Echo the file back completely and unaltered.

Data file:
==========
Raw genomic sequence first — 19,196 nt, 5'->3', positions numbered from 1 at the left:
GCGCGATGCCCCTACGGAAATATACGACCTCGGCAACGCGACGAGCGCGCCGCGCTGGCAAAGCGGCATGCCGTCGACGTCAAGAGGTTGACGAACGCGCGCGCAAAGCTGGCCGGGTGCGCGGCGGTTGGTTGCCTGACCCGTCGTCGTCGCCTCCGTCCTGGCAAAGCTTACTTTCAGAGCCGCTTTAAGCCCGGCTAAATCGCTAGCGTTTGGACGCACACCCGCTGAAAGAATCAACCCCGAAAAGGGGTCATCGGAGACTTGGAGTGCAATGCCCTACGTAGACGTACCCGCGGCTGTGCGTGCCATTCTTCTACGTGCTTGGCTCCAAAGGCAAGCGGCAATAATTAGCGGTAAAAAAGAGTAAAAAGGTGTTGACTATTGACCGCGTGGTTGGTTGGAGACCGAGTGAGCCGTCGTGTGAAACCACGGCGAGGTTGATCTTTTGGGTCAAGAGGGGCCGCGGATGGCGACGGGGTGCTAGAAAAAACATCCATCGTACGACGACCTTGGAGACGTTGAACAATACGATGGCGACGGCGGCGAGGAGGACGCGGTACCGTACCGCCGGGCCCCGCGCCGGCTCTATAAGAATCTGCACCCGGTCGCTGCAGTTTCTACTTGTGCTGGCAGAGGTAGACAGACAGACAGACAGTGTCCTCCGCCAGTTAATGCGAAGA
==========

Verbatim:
Raw genomic sequence first — 19,196 nt, 5'->3', positions numbered from 1 at the left:
GCGCGATGCCCCTACGGAAATATACGACCTCGGCAACGCGACGAGCGCGCCGCGCTGGCAAAGCGGCATGCCGTCGACGTCAAGAGGTTGACGAACGCGCGCGCAAAGCTGGCCGGGTGCGCGGCGGTTGGTTGCCTGACCCGTCGTCGTCGCCTCCGTCCTGGCAAAGCTTACTTTCAGAGCCGCTTTAAGCCCGGCTAAATCGCTAGCGTTTGGACGCACACCCGCTGAAAGAATCAACCCCGAAAAGGGGTCATCGGAGACTTGGAGTGCAATGCCCTACGTAGACGTACCCGCGGCTGTGCGTGCCATTCTTCTACGTGCTTGGCTCCAAAGGCAAGCGGCAATAATTAGCGGTAAAAAAGAGTAAAAAGGTGTTGACTATTGACCGCGTGGTTGGTTGGAGACCGAGTGAGCCGTCGTGTGAAACCACGGCGAGGTTGATCTTTTGGGTCAAGAGGGGCCGCGGATGGCGACGGGGTGCTAGAAAAAACATCCATCGTACGACGACCTTGGAGACGTTGAACAATACGATGGCGACGGCGGCGAGGAGGACGCGGTACCGTACCGCCGGGCCCCGCGCCGGCTCTATAAGAATCTGCACCCGGTCGCTGCAGTTTCTACTTGTGCTGGCAGAGGTAGACAGACAGACAGACAGTGTCCTCCGCCAGTTAATGCGAAGA